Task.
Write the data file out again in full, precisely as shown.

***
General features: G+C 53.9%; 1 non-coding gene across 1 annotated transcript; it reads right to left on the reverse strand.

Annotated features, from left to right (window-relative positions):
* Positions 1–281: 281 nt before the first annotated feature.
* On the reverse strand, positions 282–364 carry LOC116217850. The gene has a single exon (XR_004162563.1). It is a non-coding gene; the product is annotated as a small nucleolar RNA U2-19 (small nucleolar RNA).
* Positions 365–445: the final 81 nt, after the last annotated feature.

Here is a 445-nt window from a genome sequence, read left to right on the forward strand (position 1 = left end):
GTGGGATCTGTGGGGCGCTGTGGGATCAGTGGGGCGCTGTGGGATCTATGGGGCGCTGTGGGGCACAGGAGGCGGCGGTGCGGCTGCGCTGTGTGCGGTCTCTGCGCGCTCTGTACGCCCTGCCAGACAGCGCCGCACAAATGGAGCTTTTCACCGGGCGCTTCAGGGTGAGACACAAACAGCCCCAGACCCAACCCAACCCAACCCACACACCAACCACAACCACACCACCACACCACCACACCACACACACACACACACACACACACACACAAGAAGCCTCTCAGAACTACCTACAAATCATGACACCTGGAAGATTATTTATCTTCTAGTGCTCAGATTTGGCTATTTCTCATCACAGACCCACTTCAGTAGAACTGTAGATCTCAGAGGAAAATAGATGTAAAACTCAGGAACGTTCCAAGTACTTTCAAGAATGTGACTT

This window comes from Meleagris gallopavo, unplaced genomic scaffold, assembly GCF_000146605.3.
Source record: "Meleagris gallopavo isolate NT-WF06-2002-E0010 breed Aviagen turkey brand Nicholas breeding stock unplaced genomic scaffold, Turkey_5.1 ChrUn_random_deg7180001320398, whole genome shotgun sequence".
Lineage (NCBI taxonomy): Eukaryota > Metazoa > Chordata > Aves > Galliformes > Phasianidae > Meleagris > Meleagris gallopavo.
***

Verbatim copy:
General features: G+C 53.9%; 1 non-coding gene across 1 annotated transcript; it reads right to left on the reverse strand.

Annotated features, from left to right (window-relative positions):
* Positions 1–281: 281 nt before the first annotated feature.
* On the reverse strand, positions 282–364 carry LOC116217850. The gene has a single exon (XR_004162563.1). It is a non-coding gene; the product is annotated as a small nucleolar RNA U2-19 (small nucleolar RNA).
* Positions 365–445: the final 81 nt, after the last annotated feature.

Here is a 445-nt window from a genome sequence, read left to right on the forward strand (position 1 = left end):
GTGGGATCTGTGGGGCGCTGTGGGATCAGTGGGGCGCTGTGGGATCTATGGGGCGCTGTGGGGCACAGGAGGCGGCGGTGCGGCTGCGCTGTGTGCGGTCTCTGCGCGCTCTGTACGCCCTGCCAGACAGCGCCGCACAAATGGAGCTTTTCACCGGGCGCTTCAGGGTGAGACACAAACAGCCCCAGACCCAACCCAACCCAACCCACACACCAACCACAACCACACCACCACACCACCACACCACACACACACACACACACACACACACACAAGAAGCCTCTCAGAACTACCTACAAATCATGACACCTGGAAGATTATTTATCTTCTAGTGCTCAGATTTGGCTATTTCTCATCACAGACCCACTTCAGTAGAACTGTAGATCTCAGAGGAAAATAGATGTAAAACTCAGGAACGTTCCAAGTACTTTCAAGAATGTGACTT

This window comes from Meleagris gallopavo, unplaced genomic scaffold, assembly GCF_000146605.3.
Source record: "Meleagris gallopavo isolate NT-WF06-2002-E0010 breed Aviagen turkey brand Nicholas breeding stock unplaced genomic scaffold, Turkey_5.1 ChrUn_random_deg7180001320398, whole genome shotgun sequence".
Lineage (NCBI taxonomy): Eukaryota > Metazoa > Chordata > Aves > Galliformes > Phasianidae > Meleagris > Meleagris gallopavo.